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From tragedy to triumph

It’s Nov. 17, 2011, an important day for OSU Women’s Basketball Coach Kurt Budke. The Cowgirls are just coming off a win against Rice and are ready to travel to Arkansas for a recruiting trip to scout high school prospects. Traveling with the head coach is Assistant Coach Miranda Serna and two others. Rather than spending uncomfortable hours in a small, stifling car, the coaches decide to fly in a small plane with loyal booster and former Oklahoma State Senator Olin Branstetter.

The plane takes off. It would be the last time anyone would see them alive.

At approximately 4:10 p.m. the single-engine aircraft crashes nose-first into the ridges of Perryville, Arkansas, killing everyone on board.
The passing of Coach Budke reverberates through the entire Oklahoma State community finally settling on his young team. Standout freshman Vicky McIntyre is devastated.

Towering over most of her teammates at 6-feet 7-inches, McIntyre is a force to be reckoned with at any level of hoops. But today isn’t about accolades and statistics; basketball doesn’t really matter much anymore. Today, the freshman post-player is in mourning, debating whether or not basketball is something she can continue; at least for the Cowgirls.

“After the crash, it was just different,” said McIntyre, her country accent choking a little bit. “I couldn’t play around the people or in the arena any longer, it was just too difficult. I had to get away and get a fresh start.”

McIntyre parted ways with OSU after her sophomore campaign, and transferred to the University of Florida to continue playing the game she loved.

Her next season was a roller coaster of results and emotions. The NCAA deemed McIntyre eligible to play without sitting out a year under the Div. I tranfer ruling. She appeared in 29 games, instantly becoming a post-presence for the Lady Gators.

The smell of the hardwood, the squeak of gym shoes burning the practice floor, the clank of the ball hitting the rim no longer excited her. Basketball was coming to an end.

For the last eight games of the season, she decided not to dress out or participate in any more games.

“I went through some really personal things and decided to quit playing ball,” said McIntyre. “I finished up my last semesters as a regular student.”

That word “regular” was never the best adjective to describe McIntyre.

She finished the 2012-2013 season with the Lady Gators and walked away from basketball. In December of 2013 she graduated from UF with a degree in advertising.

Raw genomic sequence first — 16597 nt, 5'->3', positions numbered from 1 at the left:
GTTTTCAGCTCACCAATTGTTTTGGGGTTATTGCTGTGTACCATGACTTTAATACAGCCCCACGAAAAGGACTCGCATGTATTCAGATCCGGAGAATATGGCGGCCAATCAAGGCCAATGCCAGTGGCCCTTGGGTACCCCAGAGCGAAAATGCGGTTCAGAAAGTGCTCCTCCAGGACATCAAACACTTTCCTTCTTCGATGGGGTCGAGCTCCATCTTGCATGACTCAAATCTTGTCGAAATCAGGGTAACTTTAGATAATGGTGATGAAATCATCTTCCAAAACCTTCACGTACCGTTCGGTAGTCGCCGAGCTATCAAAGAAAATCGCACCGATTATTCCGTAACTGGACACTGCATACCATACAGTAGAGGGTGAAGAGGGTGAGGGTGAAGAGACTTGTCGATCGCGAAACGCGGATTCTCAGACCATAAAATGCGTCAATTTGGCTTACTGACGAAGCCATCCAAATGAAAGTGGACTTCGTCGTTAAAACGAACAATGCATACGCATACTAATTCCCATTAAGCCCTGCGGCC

The basketball star’s experiences on the court were far from over. McIntyre got in touch with Jenni Bryan, an old teammate from OSU. Bryan had also left Stillwater hoping to escape the painful memories of losing her beloved coaches. Bryan was playing guard at ORU.

“My friend and old teammate told me I should come here to play,” said McIntyre. “She told me I could come here, get my grad degree and just have fun playing ball…I said, ‘OK.’”

McIntyre was ready to play again. She joined the Golden Eagles during the 2013-2014 and was limited to practicing with the team as she redshirted the season.

McIntyre is currently having the season of her life.

Since the start of the 2014-2015 season, she has emerged as a team leader. McIntyre leads the nation in blocks averaging 4.6 a game. She averages 12.1 ppg and ranks second in the NCAA in rebounds and double-doubles with 14.9 and 12 respectively.

“I came into this thinking I was just going to have fun with it,” said McIntyre. “I’m not the most vocal on the court, but I am leading in other ways with my play.”

Despite being a less-vocal leader, her performance has spoken volumes across the nation. McIntyre has received two Summit League player of the week and a player of the month award. She also earned a spot on ncaa.com starting five after breaking a Summit League record with 27 rebounds in a game against Austin Peay.

These days you can see McIntyre smiling and enjoying her time as a Golden Eagle.

She hopes to continue a basketball career into the professional ranks after graduation in May.

“I want to play overseas for sure,” said McIntyre. “There’s lots of opportunity to travel and make a lot of money. That’s what I want to do.”

Till then, she’s focused on helping her team become as successful as possible. Vicky McIntyre has found a new home; her former coaches are resting in peace and now she has found some peace of her own.

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